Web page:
“When you have an opportunity like we did to really put some points up on them and take it, you gotta take it, man. It’s the Super Bowl,” Purdy said. “We had opportunities to sort of lap them, get up on them, and we failed to do that.”

It took a Houdini-esque trick play in the second quarter to put the Niners up two scores. A pass to the left flat to Jauan Jennings was returned across the field to an awaiting McCaffrey, who used a convoy of blockers to coast his way for a 21-yard touchdown. They were winning despite their lack of sharpness, and despite a devastating injury to one of their most impactful defensive players, Dre Greenlaw, who exited the contest in the second quarter with a torn Achilles.

All they needed was to regroup and refocus, just as they had done two weeks earlier in the second half of the NFC Championship game — except this time, there was no 17-point hill to climb.

Instead, it was the Chiefs that found their mojo. They outlasted the 49ers by doing what they couldn’t: taking advantage of miscues and all the bounces that broke their way. Like the one after a punt landed on the foot of Darrell Luter Jr., San Francisco’s rookie defensive back, who was trying to clear the way for punt returner Ray-Ray McCloud. Or the one that glanced off the hands of Leo Chenal and Tershawn Wharton, stonewalling a Jake Moody extra point attempt that would have put the Niners up by more than a field goal with 11:27 to play.

When it mattered most, the defending champs did all the little things to keep themselves afloat. The same couldn’t be said for their challengers.

What was so deflating, so irritating, about this particular loss for the 49ers was there was no obvious culprit — no one specific play, player or moment — responsible for their demise. It was an excruciatingly slow, painful death; one that dragged on for hours as they tried in vain to find that all-important knockout punch, only to watch Mahomes, Kelce and the Chiefs land a vicious uppercut at the final bell. 

Their defense made the stop on third and four in the red zone in overtime. Their quarterback finished the fight with a touchdown pass to Mecole Hardman 13 plays later. The 49ers couldn’t get the ball in the hands of their most dynamic playmakers — Deebo Samuel, Brandon Aiyuk, George Kittle — enough to make a difference.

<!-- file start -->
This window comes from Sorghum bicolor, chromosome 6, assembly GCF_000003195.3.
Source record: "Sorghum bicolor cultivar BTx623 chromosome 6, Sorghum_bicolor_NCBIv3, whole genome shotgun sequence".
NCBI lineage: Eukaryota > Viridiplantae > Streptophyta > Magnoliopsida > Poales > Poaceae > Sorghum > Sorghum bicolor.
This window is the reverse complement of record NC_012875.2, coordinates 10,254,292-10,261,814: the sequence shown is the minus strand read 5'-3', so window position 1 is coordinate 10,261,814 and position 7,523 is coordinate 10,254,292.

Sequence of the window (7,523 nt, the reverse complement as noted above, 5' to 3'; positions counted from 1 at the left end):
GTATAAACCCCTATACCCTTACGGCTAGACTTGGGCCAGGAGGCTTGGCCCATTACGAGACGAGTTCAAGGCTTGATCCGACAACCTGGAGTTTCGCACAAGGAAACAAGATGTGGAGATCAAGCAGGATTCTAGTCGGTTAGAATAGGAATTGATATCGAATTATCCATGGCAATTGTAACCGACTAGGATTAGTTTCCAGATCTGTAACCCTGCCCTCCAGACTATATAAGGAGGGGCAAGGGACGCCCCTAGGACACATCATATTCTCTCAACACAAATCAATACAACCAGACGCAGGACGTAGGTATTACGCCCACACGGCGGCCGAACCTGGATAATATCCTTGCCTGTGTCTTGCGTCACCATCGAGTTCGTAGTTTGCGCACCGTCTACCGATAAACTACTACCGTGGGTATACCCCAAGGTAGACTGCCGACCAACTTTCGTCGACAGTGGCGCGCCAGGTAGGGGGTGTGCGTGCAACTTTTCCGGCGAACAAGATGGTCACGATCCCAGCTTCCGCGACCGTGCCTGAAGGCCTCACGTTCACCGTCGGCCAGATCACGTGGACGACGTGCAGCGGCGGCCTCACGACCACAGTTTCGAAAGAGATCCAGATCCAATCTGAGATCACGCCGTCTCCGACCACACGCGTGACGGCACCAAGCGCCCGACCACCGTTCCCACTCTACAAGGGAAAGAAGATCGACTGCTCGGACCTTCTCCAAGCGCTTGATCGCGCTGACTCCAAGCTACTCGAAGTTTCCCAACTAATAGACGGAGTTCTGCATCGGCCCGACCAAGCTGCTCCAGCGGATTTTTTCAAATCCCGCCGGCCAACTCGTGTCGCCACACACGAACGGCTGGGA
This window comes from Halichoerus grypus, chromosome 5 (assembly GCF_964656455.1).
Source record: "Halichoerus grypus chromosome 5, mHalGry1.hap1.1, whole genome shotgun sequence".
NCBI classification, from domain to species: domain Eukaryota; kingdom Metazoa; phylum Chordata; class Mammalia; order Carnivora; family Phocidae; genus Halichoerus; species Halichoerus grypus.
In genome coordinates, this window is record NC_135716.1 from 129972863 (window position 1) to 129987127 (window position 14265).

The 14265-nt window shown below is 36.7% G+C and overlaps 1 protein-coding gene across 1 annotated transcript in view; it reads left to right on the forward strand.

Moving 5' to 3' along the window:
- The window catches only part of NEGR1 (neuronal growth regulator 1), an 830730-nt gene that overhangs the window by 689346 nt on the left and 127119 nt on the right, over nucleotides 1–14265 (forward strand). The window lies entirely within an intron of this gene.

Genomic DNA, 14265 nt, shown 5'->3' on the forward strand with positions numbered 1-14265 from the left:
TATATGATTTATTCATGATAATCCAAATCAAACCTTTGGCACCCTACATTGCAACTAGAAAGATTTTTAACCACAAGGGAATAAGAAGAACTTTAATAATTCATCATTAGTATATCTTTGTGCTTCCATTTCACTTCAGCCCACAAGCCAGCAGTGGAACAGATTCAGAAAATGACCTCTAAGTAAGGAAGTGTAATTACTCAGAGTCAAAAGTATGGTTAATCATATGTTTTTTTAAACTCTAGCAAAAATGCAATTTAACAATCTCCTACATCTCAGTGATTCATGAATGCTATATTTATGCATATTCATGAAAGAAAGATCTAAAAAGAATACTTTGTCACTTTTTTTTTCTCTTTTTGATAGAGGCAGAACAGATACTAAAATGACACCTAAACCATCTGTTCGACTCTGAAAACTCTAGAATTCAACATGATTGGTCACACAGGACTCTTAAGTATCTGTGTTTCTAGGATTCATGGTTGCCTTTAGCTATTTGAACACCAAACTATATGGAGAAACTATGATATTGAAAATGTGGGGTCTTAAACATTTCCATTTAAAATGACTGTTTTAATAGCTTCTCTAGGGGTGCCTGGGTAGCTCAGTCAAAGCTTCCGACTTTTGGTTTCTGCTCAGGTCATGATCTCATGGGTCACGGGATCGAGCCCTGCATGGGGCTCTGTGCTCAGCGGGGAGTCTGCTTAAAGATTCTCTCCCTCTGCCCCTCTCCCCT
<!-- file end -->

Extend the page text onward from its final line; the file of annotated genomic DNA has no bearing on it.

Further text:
They threw away another pristine chance at attaining football immortality. 

“It’s really hard. I don’t really know how to put it in perspective yet,” said fullback Kyle Juszczyk, fighting back tears. “I haven’t had all the feelings of it yet. Right now, you feel numb for a little bit. You don’t know what to say to your teammates other than just, you appreciate them. And you love them. You did some really good things together. You just gotta finish it.”

The emotional fallout from Sunday’s defeat will certainly emanate throughout Santa Clara and the rest of the Bay Area for at least another offseason. Once upon a time, it was Joe Montana and Steve Young who were snatching souls from the 49ers’ opponents on the game’s grandest stage. Now, Mahomes has become the franchise’s Grim Reaper.

With their previous Super Bowl loss, the 49ers could console themselves by doubling-down on a talented but inexperienced young core. Greenlaw, Samuel, Kittle, Fred Warner, Nick Bosa and Arik Armstead were just tasting playoff success for the first time. 

Now, those same players aren’t getting any younger. And that trophy case is still gathering dust. Thirty years’ worth, to be exact.

Dominic Faria is a sports media graduate student at Medill. You can follow him on X at @chefD_7.